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Investors Beware: Tax-Free Does Not Always Mean Tax-Free

Doing taxes shutterstock_495808516 A few conversations with trusted advisors, a little soul searching and a clear goal in mind are the recipe for investment success.

For private investors, there is a certain allure, and an apparent financial benefit, to investing in properties located in tax-free states. If the property happens to be a net-leased asset, the benefit clearly would seem to magnify. But peeking behind the curtain of assets advertised as tax-free can reveal a very different scenario.

There are nine states that are tax-free, specifically: Alaska, Florida, Nevada, New Hampshire, South Dakota, Tennessee, Texas, Washington State and Wyoming. The two Sunbelt states in that list pack the extra allure of climate and are, for that reason and others, in serious growth mode. As a result, many of the properties there are priced at a premium.

But tax-free does not always mean tax-free. In fact, if you reside in one of the remaining 41 states, “tax-free” simply does not apply. Let’s break this all down:

In general, you are taxed on your worldwide income in your state of residence. You’ll get a credit for taxes paid to any other states, but if there was no tax there, you get no credit. As a result, you will always have an effective tax rate that is either your home state’s tax rate or that of the state from which you are receiving income, whichever is greater. For example, if you live in California with a 10 percent-plus tax rate and you invest in a Florida property, you will pay California 10 percent of the income generated.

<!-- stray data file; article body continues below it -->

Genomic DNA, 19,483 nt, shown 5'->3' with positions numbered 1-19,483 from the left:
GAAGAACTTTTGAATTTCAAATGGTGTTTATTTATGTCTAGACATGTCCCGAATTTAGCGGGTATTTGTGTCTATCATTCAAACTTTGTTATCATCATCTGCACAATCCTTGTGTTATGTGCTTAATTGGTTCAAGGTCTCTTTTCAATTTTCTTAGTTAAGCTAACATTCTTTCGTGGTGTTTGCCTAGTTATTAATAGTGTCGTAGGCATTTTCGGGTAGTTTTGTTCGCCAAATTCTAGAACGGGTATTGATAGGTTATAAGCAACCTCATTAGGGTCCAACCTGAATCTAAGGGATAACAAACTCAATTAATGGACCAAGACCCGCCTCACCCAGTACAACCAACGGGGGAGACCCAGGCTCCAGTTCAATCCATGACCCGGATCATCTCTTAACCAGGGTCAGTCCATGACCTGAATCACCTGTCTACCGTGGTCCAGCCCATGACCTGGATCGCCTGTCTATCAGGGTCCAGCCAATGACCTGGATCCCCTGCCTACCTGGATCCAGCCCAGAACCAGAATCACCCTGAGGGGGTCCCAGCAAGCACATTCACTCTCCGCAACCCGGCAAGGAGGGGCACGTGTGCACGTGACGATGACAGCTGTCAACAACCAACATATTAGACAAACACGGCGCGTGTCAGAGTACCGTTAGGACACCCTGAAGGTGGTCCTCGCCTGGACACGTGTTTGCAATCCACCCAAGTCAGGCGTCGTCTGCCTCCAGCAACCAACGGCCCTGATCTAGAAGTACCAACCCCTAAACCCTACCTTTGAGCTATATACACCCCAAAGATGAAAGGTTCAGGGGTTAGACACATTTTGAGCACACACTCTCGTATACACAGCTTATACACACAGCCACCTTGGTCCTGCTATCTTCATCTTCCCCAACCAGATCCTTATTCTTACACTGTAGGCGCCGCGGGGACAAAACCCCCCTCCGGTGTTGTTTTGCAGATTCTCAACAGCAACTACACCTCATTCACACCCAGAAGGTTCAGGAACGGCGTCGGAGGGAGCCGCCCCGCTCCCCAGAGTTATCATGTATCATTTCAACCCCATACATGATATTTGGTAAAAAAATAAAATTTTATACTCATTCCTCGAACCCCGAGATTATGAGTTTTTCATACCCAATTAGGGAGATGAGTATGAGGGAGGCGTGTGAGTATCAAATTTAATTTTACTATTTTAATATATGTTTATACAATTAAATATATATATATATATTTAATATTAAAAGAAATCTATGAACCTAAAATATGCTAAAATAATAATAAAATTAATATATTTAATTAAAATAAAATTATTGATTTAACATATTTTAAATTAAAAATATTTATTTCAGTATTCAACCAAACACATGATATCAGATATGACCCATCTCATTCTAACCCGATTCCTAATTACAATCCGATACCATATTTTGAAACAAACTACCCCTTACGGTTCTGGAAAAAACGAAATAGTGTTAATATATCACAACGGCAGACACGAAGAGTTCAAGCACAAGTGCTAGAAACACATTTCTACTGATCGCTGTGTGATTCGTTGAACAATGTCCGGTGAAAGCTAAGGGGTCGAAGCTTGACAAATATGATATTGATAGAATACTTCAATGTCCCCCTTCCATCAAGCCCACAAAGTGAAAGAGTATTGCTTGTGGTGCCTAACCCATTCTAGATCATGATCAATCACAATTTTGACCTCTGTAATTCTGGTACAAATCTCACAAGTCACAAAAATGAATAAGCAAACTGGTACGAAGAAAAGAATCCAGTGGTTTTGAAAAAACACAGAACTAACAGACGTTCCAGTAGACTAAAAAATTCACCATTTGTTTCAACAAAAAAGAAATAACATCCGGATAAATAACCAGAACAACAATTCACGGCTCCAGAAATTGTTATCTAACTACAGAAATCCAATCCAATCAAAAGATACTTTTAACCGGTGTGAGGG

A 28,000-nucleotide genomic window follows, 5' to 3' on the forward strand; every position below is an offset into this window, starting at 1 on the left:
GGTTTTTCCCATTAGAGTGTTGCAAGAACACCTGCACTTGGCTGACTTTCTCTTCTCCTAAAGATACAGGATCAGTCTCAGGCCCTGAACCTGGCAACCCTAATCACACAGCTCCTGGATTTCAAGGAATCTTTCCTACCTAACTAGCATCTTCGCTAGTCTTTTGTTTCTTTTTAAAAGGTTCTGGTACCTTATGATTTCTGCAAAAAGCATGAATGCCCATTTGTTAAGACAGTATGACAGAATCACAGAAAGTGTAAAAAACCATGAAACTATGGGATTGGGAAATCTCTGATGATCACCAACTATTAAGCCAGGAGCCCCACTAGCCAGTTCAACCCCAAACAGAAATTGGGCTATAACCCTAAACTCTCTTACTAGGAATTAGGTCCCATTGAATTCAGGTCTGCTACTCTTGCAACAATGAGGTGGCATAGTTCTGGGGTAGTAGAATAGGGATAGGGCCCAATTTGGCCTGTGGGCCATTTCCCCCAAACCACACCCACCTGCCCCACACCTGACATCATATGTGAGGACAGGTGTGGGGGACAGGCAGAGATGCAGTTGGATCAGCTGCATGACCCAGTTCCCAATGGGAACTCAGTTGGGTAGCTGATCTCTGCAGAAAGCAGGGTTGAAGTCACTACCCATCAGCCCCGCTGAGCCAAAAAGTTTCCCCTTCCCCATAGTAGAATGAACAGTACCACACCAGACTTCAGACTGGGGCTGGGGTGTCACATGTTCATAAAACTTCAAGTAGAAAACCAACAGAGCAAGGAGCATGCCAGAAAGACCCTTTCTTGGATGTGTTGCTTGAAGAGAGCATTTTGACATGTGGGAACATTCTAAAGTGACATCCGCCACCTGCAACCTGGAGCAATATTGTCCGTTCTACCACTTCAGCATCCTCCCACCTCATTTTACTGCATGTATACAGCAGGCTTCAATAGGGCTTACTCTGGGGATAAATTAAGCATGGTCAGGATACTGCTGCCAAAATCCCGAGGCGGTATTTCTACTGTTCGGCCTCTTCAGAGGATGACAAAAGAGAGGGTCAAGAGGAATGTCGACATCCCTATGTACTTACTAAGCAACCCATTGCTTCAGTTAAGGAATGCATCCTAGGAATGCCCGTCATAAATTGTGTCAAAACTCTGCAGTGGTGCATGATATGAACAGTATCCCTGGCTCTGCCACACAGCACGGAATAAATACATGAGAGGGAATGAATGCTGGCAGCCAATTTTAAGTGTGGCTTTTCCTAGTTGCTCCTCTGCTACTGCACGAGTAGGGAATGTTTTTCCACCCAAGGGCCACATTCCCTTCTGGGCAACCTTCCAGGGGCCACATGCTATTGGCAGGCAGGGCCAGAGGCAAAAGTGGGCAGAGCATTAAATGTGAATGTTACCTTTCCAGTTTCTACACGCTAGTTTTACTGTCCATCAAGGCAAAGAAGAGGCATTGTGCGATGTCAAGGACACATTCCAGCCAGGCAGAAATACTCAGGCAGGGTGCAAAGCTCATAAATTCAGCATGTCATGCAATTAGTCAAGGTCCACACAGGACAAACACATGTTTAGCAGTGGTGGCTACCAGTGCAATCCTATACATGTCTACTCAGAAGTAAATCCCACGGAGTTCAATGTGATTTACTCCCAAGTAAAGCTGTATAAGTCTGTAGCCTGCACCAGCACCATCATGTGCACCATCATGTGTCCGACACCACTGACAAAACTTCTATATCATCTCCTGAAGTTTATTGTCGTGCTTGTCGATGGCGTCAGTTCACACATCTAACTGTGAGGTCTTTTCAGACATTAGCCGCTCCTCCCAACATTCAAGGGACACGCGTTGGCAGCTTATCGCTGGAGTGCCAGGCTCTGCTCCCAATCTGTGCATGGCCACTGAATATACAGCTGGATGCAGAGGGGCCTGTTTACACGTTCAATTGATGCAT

Now, there are three important points to bring out here. First, you should always consult your accountant or tax counsel on such matters early on in the process when considering a particular purchase. Second, out-of-state investors will get the tax benefit if they reside in another tax-free state. (Again, we say, make sure your tax counsel is close at hand.)

Finally, and most important, determine the total value of the property to you, both the financial value and the emotional one. We are not suggesting anyone walk away from a potentially attractive investment simply because of an asterisk to the tax situation. To do so would be a case of the tail wagging the dog. Real estate investment is, when considered wisely, always accretive to your personal bottom line. It is the merits of that asset, whatever you define them to be, that ultimately should drive the decision.

Ultimately, the operative word there is wisdom. A few conversations with trusted advisors, a little soul searching and a clear goal in mind are the recipe for investment success.

Source: GlobeSt.

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